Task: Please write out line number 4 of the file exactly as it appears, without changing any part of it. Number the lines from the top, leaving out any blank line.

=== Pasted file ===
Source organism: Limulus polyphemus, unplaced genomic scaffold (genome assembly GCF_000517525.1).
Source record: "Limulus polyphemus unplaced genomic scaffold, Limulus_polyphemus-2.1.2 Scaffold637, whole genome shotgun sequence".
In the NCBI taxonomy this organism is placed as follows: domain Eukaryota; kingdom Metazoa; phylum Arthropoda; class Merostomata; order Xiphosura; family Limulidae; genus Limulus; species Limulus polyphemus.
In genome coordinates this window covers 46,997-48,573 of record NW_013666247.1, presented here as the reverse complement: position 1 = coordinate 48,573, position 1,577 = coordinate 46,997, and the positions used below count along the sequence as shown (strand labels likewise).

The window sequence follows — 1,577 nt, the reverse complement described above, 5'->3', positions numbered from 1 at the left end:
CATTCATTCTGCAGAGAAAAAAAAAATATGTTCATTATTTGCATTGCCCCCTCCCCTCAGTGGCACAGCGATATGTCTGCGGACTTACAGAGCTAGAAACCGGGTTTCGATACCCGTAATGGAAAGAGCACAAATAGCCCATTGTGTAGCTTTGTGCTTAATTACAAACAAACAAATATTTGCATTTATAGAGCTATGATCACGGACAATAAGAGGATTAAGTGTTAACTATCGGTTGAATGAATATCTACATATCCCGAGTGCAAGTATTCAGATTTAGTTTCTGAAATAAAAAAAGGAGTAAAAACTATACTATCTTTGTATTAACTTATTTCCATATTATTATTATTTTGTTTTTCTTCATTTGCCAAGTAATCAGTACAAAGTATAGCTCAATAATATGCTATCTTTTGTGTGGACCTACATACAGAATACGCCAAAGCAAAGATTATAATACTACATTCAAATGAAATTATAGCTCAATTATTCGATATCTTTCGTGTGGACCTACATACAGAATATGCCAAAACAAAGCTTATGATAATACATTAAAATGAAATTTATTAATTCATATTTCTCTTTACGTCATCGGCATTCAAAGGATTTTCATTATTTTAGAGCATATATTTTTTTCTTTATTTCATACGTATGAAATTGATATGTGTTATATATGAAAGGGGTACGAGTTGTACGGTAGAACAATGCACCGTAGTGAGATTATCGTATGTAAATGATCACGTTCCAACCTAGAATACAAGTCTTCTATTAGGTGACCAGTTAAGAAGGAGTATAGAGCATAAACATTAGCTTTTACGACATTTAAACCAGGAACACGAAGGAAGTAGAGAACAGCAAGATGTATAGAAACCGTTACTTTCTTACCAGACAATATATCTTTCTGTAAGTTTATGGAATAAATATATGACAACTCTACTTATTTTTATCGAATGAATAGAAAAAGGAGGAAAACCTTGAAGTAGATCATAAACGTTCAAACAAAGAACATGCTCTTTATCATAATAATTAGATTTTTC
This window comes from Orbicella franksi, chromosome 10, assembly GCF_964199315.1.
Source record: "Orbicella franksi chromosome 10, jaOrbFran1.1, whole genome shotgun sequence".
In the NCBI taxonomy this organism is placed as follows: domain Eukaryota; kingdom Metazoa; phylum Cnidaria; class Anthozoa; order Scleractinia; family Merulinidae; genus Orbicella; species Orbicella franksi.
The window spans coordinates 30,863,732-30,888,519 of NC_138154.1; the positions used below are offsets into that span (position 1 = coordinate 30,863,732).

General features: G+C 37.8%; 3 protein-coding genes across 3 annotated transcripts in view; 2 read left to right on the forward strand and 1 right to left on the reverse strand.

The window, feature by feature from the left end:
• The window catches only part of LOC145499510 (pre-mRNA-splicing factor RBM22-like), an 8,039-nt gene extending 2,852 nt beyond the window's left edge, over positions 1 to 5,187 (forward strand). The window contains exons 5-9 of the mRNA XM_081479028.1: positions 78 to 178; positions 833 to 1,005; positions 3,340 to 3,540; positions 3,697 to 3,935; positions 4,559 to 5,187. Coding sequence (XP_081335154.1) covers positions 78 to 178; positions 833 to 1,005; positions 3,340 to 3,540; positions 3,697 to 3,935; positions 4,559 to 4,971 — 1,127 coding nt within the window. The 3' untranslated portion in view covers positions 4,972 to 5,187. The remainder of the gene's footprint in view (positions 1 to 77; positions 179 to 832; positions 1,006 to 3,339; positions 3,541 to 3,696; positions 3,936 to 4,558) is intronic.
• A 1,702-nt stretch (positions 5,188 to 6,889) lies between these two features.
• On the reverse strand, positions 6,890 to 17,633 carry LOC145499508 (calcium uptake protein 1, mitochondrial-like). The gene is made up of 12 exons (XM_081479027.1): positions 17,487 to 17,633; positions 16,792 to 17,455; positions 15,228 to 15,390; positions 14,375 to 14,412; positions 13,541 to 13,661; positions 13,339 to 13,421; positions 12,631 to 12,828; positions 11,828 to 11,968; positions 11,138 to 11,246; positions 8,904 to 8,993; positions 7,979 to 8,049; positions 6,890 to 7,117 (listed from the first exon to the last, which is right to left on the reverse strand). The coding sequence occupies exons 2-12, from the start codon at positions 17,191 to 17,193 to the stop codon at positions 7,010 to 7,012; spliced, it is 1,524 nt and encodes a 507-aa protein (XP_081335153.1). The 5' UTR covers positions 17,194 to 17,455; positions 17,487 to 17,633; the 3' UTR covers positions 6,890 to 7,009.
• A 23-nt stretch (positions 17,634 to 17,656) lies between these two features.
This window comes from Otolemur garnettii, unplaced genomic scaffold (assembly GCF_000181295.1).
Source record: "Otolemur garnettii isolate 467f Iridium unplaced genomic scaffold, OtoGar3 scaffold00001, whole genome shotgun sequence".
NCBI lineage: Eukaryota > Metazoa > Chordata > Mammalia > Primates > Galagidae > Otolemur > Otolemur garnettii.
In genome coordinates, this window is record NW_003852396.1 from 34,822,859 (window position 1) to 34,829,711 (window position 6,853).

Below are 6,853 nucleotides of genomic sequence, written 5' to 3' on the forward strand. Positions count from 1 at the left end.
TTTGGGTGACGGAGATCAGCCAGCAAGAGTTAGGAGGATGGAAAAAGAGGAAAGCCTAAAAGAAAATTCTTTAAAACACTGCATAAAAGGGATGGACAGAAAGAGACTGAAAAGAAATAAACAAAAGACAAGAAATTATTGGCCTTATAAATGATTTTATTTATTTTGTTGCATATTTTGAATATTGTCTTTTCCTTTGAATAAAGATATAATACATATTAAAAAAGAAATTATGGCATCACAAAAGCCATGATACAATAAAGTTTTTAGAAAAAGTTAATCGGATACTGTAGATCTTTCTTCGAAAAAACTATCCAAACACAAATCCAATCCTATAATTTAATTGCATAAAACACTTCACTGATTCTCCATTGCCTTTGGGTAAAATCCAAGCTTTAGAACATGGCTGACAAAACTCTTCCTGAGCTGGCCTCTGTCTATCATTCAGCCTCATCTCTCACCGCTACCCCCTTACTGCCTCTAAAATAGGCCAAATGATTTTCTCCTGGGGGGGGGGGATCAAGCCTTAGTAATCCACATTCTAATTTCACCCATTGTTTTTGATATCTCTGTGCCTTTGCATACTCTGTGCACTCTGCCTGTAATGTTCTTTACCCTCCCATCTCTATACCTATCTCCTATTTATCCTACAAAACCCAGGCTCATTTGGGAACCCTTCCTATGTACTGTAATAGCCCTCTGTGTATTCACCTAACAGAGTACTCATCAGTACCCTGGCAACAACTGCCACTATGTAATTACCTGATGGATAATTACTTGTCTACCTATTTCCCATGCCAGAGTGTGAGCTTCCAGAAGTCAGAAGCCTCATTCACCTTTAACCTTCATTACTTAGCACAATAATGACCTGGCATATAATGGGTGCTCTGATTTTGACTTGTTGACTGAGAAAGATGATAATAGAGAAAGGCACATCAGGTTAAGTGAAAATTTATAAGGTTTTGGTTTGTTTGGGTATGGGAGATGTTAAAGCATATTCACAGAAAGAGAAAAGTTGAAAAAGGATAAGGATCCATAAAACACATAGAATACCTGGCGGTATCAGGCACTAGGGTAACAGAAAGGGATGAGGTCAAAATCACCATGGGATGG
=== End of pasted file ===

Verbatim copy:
In genome coordinates this window covers 46,997-48,573 of record NW_013666247.1, presented here as the reverse complement: position 1 = coordinate 48,573, position 1,577 = coordinate 46,997, and the positions used below count along the sequence as shown (strand labels likewise).